This reminds me of an assignment I had to do in a high school writing class, where we had to describe the "perfect day." Now this was just a journaling exercise, and while people were scribbling on about, shopping, and fun events that they were doing, and who they were with; mine simply stated "my funeral." Everyone in class was taken aback, even the teacher, and I let myself try to explain. It is the one day that you will be held with the utmost respect by all the people who knew you. Hopefully the place will be filled with people, all people who loved me. Maybe even a few surprises as to who would show up. Hopefully nobody will speak ill of me, because it is true, it is the one day, that everyone accepts their feelings for you, that you would not have otherwise known. That's why I am absolutely in love with what this woman, Kate Braestrup had do say about the love that comes from these accidents and tragedies. It's what I have always felt in the world, and the love with others, and that's what can guide a spiritual force.

I think it was interesting that she says "we practice our entire lives for death". This to me seems very cynical, but on the other hand it makes sense because we tend to want skills that will keep us safe i.e. balance, wisdom, or logic.

The concept that Kate lives by is to show as much love to others as possible. I feel like if more people were to consider this, life would be easier for more people. Showing compassion towards others is normally what people need.

Yesterday I happened to watch Incident at Oglala, the documentary movie made by Robert Redford about what happened at Pine Ridge in the seventies, a series of interviews with the principals involved in the bloodshed on the reservation that implicated Leonard Peltier and others. This same day, towards evening, I opened SOF on my computer, and read about Sitting Bull. This was a powerful coincidence for me. I am feeling, God is in the wings!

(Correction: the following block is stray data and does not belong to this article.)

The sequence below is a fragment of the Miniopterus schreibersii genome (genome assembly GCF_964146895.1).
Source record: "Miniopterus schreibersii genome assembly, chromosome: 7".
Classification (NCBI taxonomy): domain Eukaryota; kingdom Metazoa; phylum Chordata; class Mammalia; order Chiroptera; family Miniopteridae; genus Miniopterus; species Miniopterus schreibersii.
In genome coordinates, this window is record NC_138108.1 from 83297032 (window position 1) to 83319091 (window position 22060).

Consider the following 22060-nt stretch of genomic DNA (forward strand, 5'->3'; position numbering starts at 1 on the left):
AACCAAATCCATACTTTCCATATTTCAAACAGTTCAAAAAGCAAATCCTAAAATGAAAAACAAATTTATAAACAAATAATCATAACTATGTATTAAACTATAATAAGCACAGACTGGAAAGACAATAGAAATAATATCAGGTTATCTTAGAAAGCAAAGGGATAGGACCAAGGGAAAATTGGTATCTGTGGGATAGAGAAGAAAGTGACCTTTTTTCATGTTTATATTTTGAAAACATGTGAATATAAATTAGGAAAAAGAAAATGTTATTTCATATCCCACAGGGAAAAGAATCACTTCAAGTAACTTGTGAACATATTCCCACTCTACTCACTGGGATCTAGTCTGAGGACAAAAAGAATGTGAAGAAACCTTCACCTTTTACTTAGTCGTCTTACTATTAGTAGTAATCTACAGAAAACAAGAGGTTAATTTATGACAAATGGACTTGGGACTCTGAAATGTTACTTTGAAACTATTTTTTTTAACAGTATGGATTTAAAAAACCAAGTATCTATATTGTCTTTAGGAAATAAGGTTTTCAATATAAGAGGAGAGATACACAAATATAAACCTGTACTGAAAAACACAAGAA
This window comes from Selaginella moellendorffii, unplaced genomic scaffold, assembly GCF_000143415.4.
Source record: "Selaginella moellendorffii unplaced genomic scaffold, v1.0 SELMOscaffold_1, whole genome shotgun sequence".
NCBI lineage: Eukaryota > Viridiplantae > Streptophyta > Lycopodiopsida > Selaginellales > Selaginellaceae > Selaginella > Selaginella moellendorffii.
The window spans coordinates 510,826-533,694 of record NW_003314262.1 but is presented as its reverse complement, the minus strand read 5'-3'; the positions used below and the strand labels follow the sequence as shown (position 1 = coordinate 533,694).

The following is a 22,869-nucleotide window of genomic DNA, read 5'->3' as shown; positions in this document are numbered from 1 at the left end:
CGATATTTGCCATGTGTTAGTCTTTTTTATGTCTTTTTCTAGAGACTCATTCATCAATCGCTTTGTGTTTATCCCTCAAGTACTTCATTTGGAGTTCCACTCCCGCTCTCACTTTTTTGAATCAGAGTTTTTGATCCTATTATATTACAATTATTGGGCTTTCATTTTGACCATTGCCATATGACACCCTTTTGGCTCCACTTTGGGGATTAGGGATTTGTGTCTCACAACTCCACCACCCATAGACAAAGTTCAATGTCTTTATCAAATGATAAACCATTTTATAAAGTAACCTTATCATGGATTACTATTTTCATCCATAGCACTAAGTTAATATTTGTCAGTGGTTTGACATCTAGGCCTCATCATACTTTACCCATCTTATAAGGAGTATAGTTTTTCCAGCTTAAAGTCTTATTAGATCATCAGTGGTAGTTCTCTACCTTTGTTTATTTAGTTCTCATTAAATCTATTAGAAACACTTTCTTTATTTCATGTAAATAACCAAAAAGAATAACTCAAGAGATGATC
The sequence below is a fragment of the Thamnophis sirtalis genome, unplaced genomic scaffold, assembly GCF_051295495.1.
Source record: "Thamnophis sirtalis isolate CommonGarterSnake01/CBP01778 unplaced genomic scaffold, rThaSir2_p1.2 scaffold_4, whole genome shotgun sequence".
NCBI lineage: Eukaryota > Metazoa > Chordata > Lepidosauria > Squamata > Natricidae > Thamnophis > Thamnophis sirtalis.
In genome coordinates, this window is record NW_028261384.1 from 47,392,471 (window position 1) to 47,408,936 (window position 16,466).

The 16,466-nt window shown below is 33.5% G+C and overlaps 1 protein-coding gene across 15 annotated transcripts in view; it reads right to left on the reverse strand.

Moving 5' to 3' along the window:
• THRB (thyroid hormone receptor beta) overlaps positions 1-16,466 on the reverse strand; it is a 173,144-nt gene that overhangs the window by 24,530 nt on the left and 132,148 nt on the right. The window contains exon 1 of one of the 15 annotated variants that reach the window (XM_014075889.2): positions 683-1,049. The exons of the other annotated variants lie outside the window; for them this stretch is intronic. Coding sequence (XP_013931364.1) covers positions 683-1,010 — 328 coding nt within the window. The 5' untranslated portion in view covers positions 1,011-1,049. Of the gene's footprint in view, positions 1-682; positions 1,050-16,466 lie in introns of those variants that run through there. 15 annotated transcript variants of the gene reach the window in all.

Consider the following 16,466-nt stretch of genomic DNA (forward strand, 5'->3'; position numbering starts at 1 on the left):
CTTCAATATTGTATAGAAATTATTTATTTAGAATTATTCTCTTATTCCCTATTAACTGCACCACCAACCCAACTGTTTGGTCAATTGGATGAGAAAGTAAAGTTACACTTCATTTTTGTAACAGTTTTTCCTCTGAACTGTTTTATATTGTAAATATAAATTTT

Leonard Peltier has been in prison for over thirty-three years for what many believe is a gross miscarriage of justice, and I believe anyone interested in this Native American and in the legacy of Sitting Bull and others ought to read deeply the literature on this subject.

Peter Mathiessen wrote a seminal book on the incidents at Pine Ridge and about the American Indian movement many years ago.It is a book about more than the facts of this case, containing as it does, an outrage for what has happened over the years, to the American Indians and how they have been so cruelly treated.

Leonard himself wrote a book, My Life is My Sun Dance, and I am reminded by this moving commentary about what happened to Sitting Bull about a history that gives most of those who care about sacred and spiritual values, deep and ongoing "reservations" that have to do with the treatment of the American Indian in history.